Losing your relaxing or fun activities because of an injury can change your mood negatively which can increase pain. While, maintaining as much of normal life as possible can help.

None of these influences make pain less real. It still can be influenced by injury and damage of course.  None are saying just think positive or be happy and you will be better. These are simply influences that may change your pain one way or another. Understanding that these things can affect us, just gives us a bit more insight to what is happening, and may give us some tools to help.

If you have any questions about your pain or injury, give us a call at 970-949-9966 or drop a comment or ascent-pt.com.

 

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Should I Get Rotator Cuff Surgery?

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I get asked this question all the time. I have pain in my shoulder and my MRI shows some level of rotator cuff tear. Most people assume the only way to get rid of the pain is to surgically repair the tear. But, it really depends. Many people can improve with conservative treatment of their shoulder. These people then can function very well. The next question is, “But, won’t it eventually tear more and become more of a problem?” Its a reasonable question. If it might become worse just get it over with. The other question is “If I don’t get it fixed won’t I always have issues? Surgery is a no brainer”.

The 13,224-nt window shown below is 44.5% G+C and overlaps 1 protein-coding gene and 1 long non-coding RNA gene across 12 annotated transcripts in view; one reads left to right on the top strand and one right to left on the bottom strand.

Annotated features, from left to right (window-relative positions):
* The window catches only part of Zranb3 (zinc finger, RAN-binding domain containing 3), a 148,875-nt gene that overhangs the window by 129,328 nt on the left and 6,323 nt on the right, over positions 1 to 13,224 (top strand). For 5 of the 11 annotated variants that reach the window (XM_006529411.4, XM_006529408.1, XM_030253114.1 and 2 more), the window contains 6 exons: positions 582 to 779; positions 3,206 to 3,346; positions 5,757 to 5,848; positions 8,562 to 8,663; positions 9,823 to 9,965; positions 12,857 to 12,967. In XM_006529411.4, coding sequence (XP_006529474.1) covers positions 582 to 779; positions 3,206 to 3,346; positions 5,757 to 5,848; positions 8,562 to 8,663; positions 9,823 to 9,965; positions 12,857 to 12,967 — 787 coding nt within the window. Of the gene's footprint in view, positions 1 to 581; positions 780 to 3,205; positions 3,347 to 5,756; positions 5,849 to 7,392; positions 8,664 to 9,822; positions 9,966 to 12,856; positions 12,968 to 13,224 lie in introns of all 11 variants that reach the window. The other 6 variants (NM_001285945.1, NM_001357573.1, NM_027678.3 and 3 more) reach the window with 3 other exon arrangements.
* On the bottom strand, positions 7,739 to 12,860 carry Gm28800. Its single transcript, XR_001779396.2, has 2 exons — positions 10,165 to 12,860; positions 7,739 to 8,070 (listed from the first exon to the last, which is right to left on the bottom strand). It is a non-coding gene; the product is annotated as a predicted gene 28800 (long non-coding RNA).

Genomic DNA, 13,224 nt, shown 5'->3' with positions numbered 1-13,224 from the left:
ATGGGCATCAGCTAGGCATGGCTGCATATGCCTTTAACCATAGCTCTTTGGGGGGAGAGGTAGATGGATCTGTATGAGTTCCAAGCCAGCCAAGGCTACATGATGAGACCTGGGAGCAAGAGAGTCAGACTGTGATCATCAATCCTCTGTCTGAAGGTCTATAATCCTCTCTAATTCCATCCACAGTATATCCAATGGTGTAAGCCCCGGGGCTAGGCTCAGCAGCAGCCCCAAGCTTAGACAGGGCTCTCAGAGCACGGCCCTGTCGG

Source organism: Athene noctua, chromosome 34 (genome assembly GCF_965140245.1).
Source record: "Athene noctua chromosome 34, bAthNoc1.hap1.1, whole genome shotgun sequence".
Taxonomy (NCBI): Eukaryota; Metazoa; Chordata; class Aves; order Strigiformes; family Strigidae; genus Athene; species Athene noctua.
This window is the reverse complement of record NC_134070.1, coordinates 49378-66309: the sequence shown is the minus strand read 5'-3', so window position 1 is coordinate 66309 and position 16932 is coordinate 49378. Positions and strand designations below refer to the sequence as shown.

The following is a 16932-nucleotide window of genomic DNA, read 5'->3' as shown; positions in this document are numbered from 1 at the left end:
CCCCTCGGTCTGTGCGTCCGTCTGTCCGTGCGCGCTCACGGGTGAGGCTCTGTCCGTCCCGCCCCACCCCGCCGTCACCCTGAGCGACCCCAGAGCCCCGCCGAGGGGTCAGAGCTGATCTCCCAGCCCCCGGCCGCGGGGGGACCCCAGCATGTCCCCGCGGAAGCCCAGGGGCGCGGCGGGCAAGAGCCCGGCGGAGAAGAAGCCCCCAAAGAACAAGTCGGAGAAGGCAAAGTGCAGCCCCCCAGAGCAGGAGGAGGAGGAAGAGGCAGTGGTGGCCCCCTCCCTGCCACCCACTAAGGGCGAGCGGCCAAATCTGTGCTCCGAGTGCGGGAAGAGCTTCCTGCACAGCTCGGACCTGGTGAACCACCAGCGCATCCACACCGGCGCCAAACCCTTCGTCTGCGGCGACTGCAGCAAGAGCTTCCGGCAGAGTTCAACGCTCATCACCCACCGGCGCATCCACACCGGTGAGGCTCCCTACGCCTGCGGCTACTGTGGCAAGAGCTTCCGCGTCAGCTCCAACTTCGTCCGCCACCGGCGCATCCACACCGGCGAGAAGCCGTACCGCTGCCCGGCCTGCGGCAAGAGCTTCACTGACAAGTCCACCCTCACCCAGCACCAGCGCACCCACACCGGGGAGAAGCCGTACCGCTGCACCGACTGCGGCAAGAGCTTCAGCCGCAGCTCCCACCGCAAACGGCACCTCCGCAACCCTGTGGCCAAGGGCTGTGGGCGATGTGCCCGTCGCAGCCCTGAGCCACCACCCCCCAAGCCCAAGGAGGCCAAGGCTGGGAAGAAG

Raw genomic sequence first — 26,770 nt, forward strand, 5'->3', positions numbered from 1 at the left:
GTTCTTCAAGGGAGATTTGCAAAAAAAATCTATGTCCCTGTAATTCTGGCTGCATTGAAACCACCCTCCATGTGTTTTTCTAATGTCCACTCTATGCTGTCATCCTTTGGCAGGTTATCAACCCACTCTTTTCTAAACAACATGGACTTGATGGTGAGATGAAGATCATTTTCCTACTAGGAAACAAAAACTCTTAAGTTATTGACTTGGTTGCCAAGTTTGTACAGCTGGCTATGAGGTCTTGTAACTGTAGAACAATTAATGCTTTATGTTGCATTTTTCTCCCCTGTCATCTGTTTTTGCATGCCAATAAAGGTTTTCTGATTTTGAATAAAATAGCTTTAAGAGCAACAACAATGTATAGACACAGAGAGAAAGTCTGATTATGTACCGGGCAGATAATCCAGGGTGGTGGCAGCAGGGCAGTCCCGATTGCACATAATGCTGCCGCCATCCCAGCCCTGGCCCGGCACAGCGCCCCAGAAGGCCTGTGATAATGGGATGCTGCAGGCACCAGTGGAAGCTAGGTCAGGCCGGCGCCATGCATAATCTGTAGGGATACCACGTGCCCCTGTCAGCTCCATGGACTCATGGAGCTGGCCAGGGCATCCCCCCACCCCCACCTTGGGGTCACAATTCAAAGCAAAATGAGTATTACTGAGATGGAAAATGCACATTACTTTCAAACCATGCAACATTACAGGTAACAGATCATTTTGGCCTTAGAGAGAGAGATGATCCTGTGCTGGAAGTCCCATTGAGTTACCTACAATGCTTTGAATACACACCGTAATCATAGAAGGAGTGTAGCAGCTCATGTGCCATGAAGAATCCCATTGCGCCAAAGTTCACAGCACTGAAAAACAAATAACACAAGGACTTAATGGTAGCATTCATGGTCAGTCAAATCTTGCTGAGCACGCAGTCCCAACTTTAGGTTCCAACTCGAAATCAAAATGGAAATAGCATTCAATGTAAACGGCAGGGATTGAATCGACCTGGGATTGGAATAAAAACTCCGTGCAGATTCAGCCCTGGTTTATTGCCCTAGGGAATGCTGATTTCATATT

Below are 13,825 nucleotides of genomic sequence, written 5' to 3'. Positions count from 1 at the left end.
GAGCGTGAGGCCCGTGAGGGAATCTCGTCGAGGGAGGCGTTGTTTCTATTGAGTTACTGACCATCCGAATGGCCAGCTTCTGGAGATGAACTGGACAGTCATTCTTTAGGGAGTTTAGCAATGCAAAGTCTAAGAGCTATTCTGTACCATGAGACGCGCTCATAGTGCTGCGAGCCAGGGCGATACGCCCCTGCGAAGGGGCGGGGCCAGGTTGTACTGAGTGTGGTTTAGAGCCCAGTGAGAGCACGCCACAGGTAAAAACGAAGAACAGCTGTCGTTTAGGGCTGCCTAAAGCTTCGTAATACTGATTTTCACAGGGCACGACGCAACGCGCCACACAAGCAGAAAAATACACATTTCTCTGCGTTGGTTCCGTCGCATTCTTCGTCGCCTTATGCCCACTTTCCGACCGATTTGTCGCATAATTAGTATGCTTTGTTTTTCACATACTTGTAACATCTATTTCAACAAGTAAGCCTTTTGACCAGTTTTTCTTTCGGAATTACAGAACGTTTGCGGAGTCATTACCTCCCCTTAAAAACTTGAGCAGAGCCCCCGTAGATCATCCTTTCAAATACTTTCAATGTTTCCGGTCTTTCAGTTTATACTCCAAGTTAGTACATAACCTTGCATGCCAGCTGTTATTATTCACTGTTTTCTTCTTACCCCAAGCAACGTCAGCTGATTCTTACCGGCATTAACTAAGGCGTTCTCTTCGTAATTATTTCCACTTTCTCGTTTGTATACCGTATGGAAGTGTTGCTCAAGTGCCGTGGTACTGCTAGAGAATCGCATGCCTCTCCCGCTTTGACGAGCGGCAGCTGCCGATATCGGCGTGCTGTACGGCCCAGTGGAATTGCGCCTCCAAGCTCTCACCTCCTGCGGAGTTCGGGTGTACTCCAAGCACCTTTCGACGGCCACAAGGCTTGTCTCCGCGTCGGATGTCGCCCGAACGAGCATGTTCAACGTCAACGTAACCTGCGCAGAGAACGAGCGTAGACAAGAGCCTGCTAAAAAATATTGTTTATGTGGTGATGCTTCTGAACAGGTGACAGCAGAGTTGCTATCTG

My answer usually is it depends. First, what are your symptoms and how is your function? Many people assume with a tear you have a fairly non functional arm. If this is true, then surgery is probably the right call. But, many people have some shoulder pain, but are still very functional. In this case conservative management may be very helpful.